Reid postpones vote on Internet piracy bill

Senate Majority Leader Harry ReidHarry ReidBill O'Reilly: Politics helped kill Kate Steinle, Zarate just pulled the trigger Tax reform is nightmare Déjà vu for Puerto Rico Ex-Obama and Reid staffers: McConnell would pretend to be busy to avoid meeting with Obama MORE (D-Nev.) has indefinitely postponed next week's vote on the controversial Protect IP Act "in light of recent events," he announced on Friday.

The move is a resounding victory for online activists, who staged an unprecedented protest against the anti-piracy measure on Wednesday.

ADVERTISEMENT
“There is no reason that the legitimate issues raised by many about this bill cannot be resolved," Reid said in a statement. "Counterfeiting and piracy cost the American economy billions of dollars and thousands of jobs each year, with the movie industry alone supporting over 2.2 million jobs. We must take action to stop these illegal practices."

Reid said he is "optimistic" the Senate can reach a compromise on the anti-piracy legislation in the coming weeks.

Just minutes after Reid's announcement, House Judiciary Committee Chairman Lamar Smith (R-Texas) said he would shelve the House's version of the legislation, the Stop Online Piracy Act (SOPA).

The measures, which seemed set to sail through Congress just a few weeks ago, now appear dead.

“I understand and respect Majority Leader Reid’s decision," Sen. Patrick LeahyPatrick Joseph LeahyAvalanche of Democratic senators say Franken should resign America isn't ready to let Sessions off his leash Your tax dollars fund Afghan child rape MORE (D-Vt.), the bill's sponsor, said in a statement. "But the day will come when the Senators who forced this move will look back and realize they made a knee-jerk reaction to a monumental problem."

SOPA and Protect IP had broad bipartisan support until Wednesday's Web protests unleashed a wave of voter anger. 

Google, the most visited site in the world, plastered a black censorship bar over its logo, and Wikipedia blacked out its English-version site.  

More than 7 million people signed Google's petition opposing the legislation.

GOP Sens. Orrin HatchOrrin Grant HatchMcConnell names Senate GOP tax conferees Ryan pledges 'entitlement reform' in 2018 Utah governor calls Bannon a 'bigot' after attacks on Romney MORE (Utah), Marco RubioMarco Antonio RubioRyan pledges 'entitlement reform' in 2018 Richard Gere welcomes lawmakers' words of support for Tibet Dem lawmaker gives McConnell's tax reform op-ed a failing grade MORE (Fla.), Roy BluntRoy Dean BluntDems push for more money for opioid fight Trump asked Senate Republicans to end Russia election interference investigation: report An overlooked solution to the opioid epidemic MORE (Mo.), John BoozmanJohn Nichols BoozmanThe Hill's Whip List: Where Republicans stand on Senate tax bill Lobbying World The Hill's Whip List: Republicans try again on ObamaCare repeal MORE (Ark.) and Kelly AyotteKelly Ann AyotteExplaining Democratic victories: It’s gun violence, stupid Trump voter fraud panel member fights back against critics Dems plan to make gun control an issue in Nevada MORE (N.H.) had signed on as co-sponsors of the Protect IP Act, but by Thursday, all of them had switched their position in the face of the public outcry.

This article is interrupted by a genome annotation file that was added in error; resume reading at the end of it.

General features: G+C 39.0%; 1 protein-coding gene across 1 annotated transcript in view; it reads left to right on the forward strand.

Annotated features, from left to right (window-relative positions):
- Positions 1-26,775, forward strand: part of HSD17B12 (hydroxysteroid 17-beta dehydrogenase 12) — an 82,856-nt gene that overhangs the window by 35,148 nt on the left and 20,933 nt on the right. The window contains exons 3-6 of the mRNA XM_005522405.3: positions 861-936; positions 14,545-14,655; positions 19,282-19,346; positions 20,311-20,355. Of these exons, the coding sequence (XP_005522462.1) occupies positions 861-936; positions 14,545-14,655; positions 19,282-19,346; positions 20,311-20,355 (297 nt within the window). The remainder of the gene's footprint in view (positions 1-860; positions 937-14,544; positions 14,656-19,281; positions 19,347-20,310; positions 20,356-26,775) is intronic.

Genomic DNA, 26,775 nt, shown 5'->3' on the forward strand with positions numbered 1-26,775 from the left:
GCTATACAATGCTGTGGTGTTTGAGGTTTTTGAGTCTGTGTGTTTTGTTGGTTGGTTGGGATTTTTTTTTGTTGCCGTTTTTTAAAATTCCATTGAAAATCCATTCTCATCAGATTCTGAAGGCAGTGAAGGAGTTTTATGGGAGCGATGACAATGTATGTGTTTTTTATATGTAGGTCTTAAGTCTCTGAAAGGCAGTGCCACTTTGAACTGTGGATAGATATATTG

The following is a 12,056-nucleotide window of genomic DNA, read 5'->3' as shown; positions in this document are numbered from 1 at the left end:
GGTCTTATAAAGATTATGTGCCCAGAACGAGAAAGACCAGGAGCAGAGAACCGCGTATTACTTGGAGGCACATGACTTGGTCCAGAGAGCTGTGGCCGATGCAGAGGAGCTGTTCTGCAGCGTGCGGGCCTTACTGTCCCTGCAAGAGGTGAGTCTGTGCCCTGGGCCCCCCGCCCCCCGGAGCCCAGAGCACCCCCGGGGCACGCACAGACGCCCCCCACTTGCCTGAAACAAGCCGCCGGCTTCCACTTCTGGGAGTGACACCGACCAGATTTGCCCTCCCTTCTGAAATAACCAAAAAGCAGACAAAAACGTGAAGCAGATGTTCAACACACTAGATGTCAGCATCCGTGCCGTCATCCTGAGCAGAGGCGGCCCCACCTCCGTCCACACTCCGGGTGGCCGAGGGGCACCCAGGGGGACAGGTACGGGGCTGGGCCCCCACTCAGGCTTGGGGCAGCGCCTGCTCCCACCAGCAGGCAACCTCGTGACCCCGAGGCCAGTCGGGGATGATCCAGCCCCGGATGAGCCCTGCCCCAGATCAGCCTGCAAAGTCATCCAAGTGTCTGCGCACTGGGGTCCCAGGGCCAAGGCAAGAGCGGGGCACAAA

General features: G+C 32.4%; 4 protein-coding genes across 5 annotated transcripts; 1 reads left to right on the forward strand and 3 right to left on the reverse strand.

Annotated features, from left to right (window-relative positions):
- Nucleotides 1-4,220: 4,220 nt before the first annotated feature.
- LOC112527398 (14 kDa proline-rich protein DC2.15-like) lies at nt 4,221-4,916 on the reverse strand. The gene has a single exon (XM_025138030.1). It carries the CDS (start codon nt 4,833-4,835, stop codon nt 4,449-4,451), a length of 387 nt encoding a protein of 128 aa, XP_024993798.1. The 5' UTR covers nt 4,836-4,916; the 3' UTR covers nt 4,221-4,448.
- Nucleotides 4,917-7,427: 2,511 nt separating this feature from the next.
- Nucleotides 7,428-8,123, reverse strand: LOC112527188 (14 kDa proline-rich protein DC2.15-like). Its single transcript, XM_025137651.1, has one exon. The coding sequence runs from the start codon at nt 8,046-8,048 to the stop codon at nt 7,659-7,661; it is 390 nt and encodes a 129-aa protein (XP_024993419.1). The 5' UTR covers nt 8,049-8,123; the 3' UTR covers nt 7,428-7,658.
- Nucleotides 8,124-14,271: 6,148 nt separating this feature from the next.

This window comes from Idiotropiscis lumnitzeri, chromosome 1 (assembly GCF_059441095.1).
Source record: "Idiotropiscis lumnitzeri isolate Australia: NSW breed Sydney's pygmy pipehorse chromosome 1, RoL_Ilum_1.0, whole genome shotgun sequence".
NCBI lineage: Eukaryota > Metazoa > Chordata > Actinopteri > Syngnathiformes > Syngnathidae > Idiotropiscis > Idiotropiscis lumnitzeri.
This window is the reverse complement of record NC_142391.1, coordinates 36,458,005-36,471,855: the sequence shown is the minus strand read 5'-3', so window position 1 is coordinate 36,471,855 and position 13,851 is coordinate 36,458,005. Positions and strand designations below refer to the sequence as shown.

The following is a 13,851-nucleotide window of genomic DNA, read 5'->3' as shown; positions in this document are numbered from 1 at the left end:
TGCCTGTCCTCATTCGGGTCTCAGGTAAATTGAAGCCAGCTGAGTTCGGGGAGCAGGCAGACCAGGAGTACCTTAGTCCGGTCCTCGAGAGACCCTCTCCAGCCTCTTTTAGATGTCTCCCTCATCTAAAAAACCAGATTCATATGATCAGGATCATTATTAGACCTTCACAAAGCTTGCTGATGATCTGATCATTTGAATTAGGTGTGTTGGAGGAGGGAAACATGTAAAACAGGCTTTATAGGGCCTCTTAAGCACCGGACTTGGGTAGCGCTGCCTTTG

On Thursday evening, Senate Minority Leader Mitch McConnellAddison (Mitch) Mitchell McConnellGOP strategist donates to Alabama Democrat McConnell names Senate GOP tax conferees Brent Budowsky: A plea to Alabama voters MORE (R-Ky.) called on Reid to postpone next week's vote.

He said Reid made the "right decision" to delay the "flawed legislation."

McConnell's opposition made it unlikely that the bill would have been able to receive the 60 votes needed to cut off debate and proceed to a final vote.

All four GOP presidential candidates denounced the legislation in Thursday night's debate.

Mitt Romney called the measure "far too expansive," and warned it "would have a depressing impact on one of the fastest growing industries."

The White House released a statement on Saturday expressing concerns with the legislation, but administration officials said they believe law enforcement should have new tools to crackdown on online copyright infringement.

SOPA and Protect IP are designed to go after foreign websites that offer illegal copies of movies, music and TV shows. The bills would empower the Justice Department and copyright holders to demand that search engines delete links to foreign sites deemed to be “dedicated” to copyright infringement. Ad networks and payment processors would be prohibited from doing business with the sites.

Movie studios, record labels and business groups say the legislation would cut down on illegal file sharing, which is hurting companies and eliminating jobs.

But Web companies warn the bills would stifle innovation and censor free speech. They say the legislation would impose an unreasonable burden on websites to police user-generated content and could lead to legitimate websites being shut down.


—This post was last updated at 10:48 a.m.